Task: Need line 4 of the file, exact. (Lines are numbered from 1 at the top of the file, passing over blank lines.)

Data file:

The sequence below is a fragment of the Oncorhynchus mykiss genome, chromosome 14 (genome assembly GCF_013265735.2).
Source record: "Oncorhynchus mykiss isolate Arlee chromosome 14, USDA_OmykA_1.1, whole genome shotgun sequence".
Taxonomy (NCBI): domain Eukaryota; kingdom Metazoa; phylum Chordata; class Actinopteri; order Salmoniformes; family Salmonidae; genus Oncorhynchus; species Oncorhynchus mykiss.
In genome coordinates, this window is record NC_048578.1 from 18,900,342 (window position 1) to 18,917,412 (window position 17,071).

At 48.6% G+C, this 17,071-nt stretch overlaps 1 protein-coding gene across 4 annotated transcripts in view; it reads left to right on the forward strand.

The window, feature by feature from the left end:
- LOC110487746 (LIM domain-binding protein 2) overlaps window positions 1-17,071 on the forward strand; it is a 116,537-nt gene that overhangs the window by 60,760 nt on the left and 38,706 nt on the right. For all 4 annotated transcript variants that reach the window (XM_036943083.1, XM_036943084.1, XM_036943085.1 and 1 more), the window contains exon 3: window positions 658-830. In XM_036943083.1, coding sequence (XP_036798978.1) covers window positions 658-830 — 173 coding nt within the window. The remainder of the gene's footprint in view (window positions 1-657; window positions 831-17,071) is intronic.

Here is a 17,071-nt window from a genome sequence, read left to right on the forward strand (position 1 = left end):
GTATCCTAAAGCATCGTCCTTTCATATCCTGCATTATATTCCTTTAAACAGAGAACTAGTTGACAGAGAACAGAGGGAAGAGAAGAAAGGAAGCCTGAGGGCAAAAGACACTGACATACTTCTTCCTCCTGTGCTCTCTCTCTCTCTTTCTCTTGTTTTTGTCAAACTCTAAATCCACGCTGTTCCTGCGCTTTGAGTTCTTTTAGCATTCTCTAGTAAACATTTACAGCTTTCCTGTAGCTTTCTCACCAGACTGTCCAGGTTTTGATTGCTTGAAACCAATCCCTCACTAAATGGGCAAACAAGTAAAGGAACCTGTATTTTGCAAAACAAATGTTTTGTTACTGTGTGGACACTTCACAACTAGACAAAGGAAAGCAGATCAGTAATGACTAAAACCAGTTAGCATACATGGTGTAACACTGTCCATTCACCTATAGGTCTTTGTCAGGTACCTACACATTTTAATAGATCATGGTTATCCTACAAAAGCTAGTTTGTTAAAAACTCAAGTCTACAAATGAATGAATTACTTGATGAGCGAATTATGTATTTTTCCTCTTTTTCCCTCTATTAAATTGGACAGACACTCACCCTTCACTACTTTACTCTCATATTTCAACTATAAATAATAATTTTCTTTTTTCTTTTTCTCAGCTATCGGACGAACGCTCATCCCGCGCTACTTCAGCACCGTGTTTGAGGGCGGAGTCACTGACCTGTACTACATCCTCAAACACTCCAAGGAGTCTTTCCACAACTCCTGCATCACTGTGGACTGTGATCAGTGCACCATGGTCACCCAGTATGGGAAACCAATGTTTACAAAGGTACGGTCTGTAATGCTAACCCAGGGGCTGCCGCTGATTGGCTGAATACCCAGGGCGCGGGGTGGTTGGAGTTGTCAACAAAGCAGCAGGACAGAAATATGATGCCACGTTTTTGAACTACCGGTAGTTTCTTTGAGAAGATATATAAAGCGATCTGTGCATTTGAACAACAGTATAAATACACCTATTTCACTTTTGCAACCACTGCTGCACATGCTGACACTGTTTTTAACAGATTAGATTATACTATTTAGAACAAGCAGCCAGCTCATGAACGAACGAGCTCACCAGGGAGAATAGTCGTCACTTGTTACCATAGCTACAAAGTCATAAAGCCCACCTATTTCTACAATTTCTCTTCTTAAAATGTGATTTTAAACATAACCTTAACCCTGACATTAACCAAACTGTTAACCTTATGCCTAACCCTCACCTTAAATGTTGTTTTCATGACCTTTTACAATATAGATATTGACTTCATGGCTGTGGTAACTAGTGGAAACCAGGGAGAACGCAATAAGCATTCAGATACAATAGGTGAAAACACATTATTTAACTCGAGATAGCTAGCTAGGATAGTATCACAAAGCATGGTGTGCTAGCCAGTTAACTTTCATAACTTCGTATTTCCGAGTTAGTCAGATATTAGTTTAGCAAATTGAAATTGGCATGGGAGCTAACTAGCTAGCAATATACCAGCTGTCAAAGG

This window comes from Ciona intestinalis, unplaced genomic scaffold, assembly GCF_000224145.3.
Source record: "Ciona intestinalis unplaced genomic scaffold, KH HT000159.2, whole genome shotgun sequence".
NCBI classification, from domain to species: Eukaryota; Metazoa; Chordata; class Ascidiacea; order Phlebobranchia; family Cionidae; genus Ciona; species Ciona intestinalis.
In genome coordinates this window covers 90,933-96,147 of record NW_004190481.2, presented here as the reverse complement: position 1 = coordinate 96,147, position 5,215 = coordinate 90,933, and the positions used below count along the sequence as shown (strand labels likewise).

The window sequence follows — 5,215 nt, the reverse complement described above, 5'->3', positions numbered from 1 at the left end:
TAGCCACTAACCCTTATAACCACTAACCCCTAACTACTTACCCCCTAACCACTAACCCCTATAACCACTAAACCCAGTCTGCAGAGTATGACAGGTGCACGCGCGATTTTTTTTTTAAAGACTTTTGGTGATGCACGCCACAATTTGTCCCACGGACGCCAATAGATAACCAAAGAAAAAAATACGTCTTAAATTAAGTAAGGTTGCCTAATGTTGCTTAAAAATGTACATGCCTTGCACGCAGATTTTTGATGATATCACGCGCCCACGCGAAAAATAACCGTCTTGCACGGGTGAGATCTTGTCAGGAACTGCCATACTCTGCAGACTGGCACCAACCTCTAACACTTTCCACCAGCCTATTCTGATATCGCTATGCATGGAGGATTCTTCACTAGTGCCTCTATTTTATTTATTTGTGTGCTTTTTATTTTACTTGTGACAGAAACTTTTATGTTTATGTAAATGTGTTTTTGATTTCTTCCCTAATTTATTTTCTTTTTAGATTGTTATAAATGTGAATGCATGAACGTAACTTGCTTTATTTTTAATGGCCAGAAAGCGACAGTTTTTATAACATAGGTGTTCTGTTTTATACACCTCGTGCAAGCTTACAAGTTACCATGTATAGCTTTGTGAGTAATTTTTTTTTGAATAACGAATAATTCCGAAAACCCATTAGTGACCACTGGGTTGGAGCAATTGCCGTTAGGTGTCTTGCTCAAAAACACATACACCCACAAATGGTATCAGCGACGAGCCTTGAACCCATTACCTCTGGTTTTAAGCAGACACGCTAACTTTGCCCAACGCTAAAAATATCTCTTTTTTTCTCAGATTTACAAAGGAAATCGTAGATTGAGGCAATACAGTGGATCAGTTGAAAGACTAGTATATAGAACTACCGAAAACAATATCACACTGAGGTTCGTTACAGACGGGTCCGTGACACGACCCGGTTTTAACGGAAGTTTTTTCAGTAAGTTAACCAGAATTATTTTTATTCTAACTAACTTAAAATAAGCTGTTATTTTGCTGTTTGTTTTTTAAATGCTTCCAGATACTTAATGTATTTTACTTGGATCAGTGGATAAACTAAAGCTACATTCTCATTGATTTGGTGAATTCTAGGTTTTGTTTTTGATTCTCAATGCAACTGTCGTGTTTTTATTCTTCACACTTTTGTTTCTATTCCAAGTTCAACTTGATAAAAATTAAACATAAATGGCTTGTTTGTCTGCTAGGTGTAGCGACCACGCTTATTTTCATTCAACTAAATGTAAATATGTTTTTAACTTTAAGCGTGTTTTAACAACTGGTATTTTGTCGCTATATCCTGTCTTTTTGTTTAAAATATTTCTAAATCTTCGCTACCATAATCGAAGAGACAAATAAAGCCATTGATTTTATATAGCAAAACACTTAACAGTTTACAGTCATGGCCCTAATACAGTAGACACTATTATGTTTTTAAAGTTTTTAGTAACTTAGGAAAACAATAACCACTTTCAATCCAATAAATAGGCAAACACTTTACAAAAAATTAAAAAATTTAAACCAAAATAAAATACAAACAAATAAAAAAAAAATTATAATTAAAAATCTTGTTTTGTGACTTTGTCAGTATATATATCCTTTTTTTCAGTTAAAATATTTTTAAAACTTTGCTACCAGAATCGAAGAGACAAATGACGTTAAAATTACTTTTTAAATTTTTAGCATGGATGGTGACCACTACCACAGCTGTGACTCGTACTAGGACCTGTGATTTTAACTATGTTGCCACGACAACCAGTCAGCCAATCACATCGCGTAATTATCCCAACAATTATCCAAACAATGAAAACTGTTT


In genome coordinates, this window is record NC_048578.1 from 18,900,342 (window position 1) to 18,917,412 (window position 17,071).